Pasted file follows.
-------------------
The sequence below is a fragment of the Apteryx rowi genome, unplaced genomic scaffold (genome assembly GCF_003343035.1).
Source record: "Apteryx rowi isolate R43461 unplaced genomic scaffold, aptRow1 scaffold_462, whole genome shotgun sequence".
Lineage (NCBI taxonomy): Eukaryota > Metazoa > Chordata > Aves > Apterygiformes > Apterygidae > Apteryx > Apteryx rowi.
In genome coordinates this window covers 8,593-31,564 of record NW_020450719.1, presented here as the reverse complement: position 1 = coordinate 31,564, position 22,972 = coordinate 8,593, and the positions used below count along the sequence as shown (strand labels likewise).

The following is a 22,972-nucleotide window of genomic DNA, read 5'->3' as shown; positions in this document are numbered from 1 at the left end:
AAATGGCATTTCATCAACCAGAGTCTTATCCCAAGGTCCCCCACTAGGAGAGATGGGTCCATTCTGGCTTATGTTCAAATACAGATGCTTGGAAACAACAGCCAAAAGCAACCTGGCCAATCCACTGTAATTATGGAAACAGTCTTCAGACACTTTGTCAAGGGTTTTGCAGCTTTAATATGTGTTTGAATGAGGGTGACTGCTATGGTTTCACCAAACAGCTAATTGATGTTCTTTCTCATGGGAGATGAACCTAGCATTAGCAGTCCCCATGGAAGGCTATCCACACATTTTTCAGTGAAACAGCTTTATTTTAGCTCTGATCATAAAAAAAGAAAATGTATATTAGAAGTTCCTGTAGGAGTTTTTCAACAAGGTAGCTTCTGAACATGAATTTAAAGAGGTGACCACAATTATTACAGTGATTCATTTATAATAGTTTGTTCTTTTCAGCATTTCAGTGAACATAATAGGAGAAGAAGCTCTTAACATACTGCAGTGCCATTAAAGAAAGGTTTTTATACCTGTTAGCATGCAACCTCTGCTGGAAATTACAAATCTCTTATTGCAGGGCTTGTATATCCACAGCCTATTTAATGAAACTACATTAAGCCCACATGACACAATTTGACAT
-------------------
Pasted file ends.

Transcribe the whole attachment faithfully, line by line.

The sequence below is a fragment of the Apteryx rowi genome, unplaced genomic scaffold (genome assembly GCF_003343035.1).
Source record: "Apteryx rowi isolate R43461 unplaced genomic scaffold, aptRow1 scaffold_462, whole genome shotgun sequence".
Lineage (NCBI taxonomy): Eukaryota > Metazoa > Chordata > Aves > Apterygiformes > Apterygidae > Apteryx > Apteryx rowi.
In genome coordinates this window covers 8,593-31,564 of record NW_020450719.1, presented here as the reverse complement: position 1 = coordinate 31,564, position 22,972 = coordinate 8,593, and the positions used below count along the sequence as shown (strand labels likewise).

The following is a 22,972-nucleotide window of genomic DNA, read 5'->3' as shown; positions in this document are numbered from 1 at the left end:
AAATGGCATTTCATCAACCAGAGTCTTATCCCAAGGTCCCCCACTAGGAGAGATGGGTCCATTCTGGCTTATGTTCAAATACAGATGCTTGGAAACAACAGCCAAAAGCAACCTGGCCAATCCACTGTAATTATGGAAACAGTCTTCAGACACTTTGTCAAGGGTTTTGCAGCTTTAATATGTGTTTGAATGAGGGTGACTGCTATGGTTTCACCAAACAGCTAATTGATGTTCTTTCTCATGGGAGATGAACCTAGCATTAGCAGTCCCCATGGAAGGCTATCCACACATTTTTCAGTGAAACAGCTTTATTTTAGCTCTGATCATAAAAAAAGAAAATGTATATTAGAAGTTCCTGTAGGAGTTTTTCAACAAGGTAGCTTCTGAACATGAATTTAAAGAGGTGACCACAATTATTACAGTGATTCATTTATAATAGTTTGTTCTTTTCAGCATTTCAGTGAACATAATAGGAGAAGAAGCTCTTAACATACTGCAGTGCCATTAAAGAAAGGTTTTTATACCTGTTAGCATGCAACCTCTGCTGGAAATTACAAATCTCTTATTGCAGGGCTTGTATATCCACAGCCTATTTAATGAAACTACATTAAGCCCACATGACACAATTTGACAT